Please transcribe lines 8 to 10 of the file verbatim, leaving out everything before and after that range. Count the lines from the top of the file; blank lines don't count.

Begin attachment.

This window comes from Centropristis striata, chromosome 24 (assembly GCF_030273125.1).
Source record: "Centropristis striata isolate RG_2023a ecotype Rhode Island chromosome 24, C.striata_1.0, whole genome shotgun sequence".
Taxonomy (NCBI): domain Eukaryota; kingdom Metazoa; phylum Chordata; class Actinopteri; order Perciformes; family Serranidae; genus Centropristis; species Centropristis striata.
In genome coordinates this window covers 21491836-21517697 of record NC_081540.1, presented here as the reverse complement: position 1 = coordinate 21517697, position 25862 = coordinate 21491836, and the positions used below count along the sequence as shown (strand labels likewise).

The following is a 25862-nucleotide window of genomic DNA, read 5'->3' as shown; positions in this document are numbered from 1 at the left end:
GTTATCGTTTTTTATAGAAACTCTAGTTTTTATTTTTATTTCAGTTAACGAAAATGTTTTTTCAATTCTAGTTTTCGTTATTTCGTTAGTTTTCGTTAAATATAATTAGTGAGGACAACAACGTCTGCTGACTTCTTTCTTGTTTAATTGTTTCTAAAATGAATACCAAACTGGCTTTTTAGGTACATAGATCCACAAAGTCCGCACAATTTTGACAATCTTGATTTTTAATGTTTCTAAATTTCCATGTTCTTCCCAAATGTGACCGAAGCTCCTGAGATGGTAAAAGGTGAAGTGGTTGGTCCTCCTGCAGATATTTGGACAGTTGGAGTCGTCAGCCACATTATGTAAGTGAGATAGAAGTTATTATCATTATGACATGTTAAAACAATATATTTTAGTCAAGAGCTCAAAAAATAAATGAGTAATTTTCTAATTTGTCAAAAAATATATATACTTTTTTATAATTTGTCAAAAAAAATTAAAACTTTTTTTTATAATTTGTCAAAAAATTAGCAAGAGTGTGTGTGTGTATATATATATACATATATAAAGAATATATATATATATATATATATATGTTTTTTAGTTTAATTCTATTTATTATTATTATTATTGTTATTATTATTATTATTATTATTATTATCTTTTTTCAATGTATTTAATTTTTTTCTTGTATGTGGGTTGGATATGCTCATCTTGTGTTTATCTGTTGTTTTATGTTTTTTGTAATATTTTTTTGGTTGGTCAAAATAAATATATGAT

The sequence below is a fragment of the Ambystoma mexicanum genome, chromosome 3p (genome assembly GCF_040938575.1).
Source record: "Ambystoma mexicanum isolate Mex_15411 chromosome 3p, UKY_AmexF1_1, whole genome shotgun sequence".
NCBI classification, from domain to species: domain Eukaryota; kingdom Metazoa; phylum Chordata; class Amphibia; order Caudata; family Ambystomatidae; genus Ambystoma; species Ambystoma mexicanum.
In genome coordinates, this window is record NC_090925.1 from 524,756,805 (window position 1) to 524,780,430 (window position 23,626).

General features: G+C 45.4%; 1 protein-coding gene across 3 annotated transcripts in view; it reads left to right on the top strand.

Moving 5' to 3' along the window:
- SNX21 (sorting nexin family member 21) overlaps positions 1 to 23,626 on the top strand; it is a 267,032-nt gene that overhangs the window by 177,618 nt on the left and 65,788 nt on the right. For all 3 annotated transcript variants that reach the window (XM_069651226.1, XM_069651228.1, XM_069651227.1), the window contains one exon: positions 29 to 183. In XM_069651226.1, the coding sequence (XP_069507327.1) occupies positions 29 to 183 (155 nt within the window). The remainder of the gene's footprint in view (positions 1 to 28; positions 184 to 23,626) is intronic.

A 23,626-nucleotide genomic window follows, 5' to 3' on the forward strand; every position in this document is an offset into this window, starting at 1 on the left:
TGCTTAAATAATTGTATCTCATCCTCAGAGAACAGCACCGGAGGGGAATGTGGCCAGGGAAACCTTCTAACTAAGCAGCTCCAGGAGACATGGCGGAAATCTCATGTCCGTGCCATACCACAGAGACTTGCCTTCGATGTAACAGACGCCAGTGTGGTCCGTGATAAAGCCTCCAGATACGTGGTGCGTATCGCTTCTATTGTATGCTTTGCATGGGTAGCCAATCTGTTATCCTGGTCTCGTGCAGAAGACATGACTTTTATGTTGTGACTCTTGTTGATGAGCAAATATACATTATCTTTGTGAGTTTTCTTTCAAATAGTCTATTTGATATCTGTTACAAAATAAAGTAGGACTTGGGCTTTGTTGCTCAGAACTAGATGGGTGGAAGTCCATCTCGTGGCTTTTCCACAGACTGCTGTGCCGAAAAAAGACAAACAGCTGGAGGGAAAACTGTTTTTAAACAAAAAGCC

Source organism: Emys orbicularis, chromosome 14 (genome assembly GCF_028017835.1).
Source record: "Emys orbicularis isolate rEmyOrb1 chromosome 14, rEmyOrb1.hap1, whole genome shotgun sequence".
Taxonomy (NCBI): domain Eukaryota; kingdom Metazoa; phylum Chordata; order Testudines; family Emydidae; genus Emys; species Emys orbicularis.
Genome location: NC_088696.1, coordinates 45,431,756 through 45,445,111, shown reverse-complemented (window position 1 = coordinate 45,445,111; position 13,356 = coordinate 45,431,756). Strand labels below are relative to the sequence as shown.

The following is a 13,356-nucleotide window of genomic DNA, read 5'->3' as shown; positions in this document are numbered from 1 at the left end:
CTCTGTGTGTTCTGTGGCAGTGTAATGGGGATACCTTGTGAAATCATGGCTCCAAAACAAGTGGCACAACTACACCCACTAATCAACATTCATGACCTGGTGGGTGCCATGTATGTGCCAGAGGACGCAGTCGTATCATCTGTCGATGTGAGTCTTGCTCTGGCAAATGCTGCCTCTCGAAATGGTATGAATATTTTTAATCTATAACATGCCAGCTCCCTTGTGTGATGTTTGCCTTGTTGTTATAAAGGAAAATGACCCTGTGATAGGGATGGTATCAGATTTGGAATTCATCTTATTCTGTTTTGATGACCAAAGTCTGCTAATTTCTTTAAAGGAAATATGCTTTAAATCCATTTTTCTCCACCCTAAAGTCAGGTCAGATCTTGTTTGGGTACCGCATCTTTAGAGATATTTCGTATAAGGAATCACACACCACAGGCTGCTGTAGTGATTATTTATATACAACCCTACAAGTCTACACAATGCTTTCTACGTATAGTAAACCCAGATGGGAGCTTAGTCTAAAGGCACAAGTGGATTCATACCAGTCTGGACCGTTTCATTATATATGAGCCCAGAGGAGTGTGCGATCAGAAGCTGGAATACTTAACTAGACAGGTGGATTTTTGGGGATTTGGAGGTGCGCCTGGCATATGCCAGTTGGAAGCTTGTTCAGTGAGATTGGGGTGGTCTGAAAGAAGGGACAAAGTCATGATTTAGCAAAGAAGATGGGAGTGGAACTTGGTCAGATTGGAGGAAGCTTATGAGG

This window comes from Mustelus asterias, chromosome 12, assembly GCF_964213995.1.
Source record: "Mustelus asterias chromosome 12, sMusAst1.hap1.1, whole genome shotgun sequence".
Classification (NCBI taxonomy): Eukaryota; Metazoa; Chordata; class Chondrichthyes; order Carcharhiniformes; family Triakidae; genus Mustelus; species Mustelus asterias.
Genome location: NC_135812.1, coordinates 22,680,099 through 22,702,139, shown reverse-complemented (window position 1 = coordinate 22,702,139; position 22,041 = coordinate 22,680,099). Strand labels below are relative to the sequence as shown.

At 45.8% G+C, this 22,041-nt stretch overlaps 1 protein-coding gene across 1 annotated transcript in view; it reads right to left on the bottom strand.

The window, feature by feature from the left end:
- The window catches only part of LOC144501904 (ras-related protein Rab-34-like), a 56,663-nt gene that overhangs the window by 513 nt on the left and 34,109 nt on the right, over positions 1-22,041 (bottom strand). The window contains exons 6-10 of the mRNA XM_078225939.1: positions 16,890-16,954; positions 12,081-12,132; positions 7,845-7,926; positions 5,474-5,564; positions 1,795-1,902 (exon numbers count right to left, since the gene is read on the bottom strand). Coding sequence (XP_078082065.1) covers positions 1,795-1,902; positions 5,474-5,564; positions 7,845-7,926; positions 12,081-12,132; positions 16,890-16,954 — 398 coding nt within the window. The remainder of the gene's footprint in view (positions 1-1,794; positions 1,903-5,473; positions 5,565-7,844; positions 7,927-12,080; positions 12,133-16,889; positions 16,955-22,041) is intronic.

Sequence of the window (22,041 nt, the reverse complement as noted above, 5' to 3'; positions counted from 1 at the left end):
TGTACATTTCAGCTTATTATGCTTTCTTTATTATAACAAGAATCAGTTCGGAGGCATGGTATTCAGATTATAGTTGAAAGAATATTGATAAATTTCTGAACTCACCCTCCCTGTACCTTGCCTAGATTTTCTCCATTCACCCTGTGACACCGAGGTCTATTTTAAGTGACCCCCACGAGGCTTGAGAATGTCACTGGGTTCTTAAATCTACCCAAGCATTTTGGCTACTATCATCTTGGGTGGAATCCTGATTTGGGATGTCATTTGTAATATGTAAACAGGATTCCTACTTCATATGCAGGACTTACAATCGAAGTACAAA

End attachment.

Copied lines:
Source record: "Ambystoma mexicanum isolate Mex_15411 chromosome 3p, UKY_AmexF1_1, whole genome shotgun sequence".
NCBI classification, from domain to species: domain Eukaryota; kingdom Metazoa; phylum Chordata; class Amphibia; order Caudata; family Ambystomatidae; genus Ambystoma; species Ambystoma mexicanum.
In genome coordinates, this window is record NC_090925.1 from 524,756,805 (window position 1) to 524,780,430 (window position 23,626).